In raucous book, an exec raises work culture concerns from inside a psych ward

Gib Bulloch holding his book, “The Intrapreneur: Confessions of a Corporate Insurgent.” Photo from Twitter

WASHINGTON — I looked at the screen of my ringing cell phone and saw it was Gib Bulloch calling. Bulloch had started Accenture Development Partners almost precisely when I co-founded Devex, almost two decades ago, and over the years we had become good friends. But his thick Scottish brogue on the other end of the line, so well-known to global development leaders around the world, brought unexpected news: He had just been released from five days and five nights in a psychiatric ward on the Isle of Bute, the Scottish island where he was born and raised.

Bulloch left his role as executive director at Accenture a few months after the late 2014 manic episode that landed him in the hospital. In his leaving note, he omitted what he called “the “B word” — Breakdown or Burnout, take your pick.”

But in the interest of addressing the hazards of modern work culture — and promoting a new vision for how major corporations can be a force for good — Bulloch has gone public about his mental health struggle in a raucous and delightful new book, “The Intrapreneur: Confessions of a Corporate Insurgent.” It’s an insightful treatise on the revolution in the corporate world — a revolution he has been right at the center of — written from the perspective of Bulloch's conversations in, as he calls it, “the looney bin.”

His core thesis is that the stereotype of big business is outdated and will soon be hopelessly wrong, especially as enterprising and committed young people are sparking change from inside corporate halls. As a counselor to chief executive officers, Bulloch has seen up close how a rising millennial workforce — millennials make up 35 percent of corporate workforces on average, he says — and a new mindset around the purpose of business itself is changing the corporate world before our eyes. Right from the start of the book, which kicks off with a foreword by Unilever CEO Paul Polman, the message is clear: The days of business as usual are over.

As Bulloch explained to me in a recent interview, business is heading quickly away from the take-no-prisoners, profit-above-all image depicted in television hits like The Apprentice, Dragon’s Den, and Shark Tank. At Accenture, one of the world’s largest consulting companies, 10 percent of the workforce of 400,000 professionals are on the waiting list to work on social impact projects with Accenture Development Partners, a role that entails a significant pay cut. And, Bulloch argued, that same millennial “mindset” eager to find purpose and do good, more than just an age cohort or demographic group, is sweeping the corporate world.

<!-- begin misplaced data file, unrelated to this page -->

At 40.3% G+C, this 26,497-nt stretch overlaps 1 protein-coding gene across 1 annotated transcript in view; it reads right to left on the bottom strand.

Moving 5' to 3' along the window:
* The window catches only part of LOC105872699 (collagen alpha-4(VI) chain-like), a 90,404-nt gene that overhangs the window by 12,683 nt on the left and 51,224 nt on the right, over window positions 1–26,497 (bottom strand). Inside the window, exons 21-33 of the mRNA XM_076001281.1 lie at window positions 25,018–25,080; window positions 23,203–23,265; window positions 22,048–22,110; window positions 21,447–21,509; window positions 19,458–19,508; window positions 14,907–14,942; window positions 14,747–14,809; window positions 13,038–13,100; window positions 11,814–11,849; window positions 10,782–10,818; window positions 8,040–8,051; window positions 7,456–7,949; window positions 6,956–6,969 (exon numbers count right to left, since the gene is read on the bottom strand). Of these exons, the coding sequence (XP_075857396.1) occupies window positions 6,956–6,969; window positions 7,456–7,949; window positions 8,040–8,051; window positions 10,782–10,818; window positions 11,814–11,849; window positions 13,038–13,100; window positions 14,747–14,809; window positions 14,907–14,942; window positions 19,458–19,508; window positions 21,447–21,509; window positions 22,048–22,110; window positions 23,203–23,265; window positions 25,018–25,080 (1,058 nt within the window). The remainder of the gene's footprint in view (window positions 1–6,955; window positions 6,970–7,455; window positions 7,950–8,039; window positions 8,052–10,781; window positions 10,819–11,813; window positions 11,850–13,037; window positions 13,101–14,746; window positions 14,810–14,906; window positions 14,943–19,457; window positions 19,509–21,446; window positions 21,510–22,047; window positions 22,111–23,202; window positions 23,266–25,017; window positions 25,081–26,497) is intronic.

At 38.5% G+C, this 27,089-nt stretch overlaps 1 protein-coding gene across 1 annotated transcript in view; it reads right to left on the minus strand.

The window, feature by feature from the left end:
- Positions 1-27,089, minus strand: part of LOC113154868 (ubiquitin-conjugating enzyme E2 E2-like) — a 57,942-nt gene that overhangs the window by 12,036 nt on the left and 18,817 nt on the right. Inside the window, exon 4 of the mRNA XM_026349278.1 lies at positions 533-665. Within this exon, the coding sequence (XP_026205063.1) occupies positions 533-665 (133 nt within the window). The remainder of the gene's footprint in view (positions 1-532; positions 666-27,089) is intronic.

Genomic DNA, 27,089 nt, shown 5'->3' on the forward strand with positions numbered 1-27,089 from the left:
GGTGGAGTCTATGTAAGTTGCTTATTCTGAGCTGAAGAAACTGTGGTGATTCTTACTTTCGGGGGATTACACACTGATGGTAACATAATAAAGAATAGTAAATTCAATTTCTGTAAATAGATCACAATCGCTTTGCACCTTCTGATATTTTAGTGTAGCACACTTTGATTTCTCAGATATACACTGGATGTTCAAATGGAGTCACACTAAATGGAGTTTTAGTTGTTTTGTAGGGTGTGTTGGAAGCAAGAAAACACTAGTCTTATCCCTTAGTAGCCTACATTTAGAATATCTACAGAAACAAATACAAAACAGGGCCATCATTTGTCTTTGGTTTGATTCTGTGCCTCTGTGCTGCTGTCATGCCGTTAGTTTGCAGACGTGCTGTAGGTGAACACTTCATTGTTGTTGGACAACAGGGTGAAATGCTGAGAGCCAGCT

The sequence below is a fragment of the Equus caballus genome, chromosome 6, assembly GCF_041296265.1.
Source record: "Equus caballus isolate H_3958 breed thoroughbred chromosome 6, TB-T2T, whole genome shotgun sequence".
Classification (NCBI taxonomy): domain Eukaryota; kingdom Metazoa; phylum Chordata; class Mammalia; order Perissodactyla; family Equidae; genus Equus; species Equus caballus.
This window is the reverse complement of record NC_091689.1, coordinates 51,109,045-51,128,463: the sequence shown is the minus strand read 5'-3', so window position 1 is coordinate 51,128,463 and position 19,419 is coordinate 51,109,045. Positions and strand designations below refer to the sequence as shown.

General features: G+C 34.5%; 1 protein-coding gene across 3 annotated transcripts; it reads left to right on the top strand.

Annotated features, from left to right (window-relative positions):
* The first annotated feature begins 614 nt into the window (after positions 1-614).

Among his quirky insights — delivered to the reader through fast-paced, Scottish-inflected dialogue with Bulloch's new-found friends in the psychiatric ward — is that the idea of “giving back” is outmoded: “Begs the question what they stole in the first place, don’t you think?” He also describes “the corporate immune system,” a term Bulloch coins to explain why big corporations sometimes reject innovative ideas like social purpose.

Then there’s a fun thought experiment posed to the psychiatric patients and the reader alike: “How would Elon Musk run the United Nations if he were Secretary General?” That mind-bending conversation kicks off a thoughtful critique of the way in which the siloed aid industry compares, unfavorably in his view, to a modern, integrated, innovative enterprise such as Tesla.

Bulloch bravely uses the lens of his manic episode — perhaps linked to a 106 degree Fahrenheit fever he got after returning home from a trip to India — to ask himself and the reader to reconsider the very definition of insanity. “Did I go a bit crazy, or is it just that I was trying to change?” he told me. Bulloch concludes that true madness would be a world dominated by major corporations just seeking to make money for their shareholders, without regard to their impact on society and the planet. Fortunately, that’s changing, not least because of a wave of social intrapreneurs like Gib Bulloch.

About the author

  • Raj Kumar

    Raj Kumar is the Founding President and Editor-in-Chief at Devex, the media platform for the global development community. He is a media leader and former humanitarian council chair for the World Economic Forum and a member of the Council on Foreign Relations. His work has led him to more than 50 countries, where he has had the honor to meet many of the aid workers and development professionals who make up the Devex community. He is the author of the book "The Business of Changing the World," a go-to primer on the ideas, people, and technology disrupting the aid industry.

Join the Discussion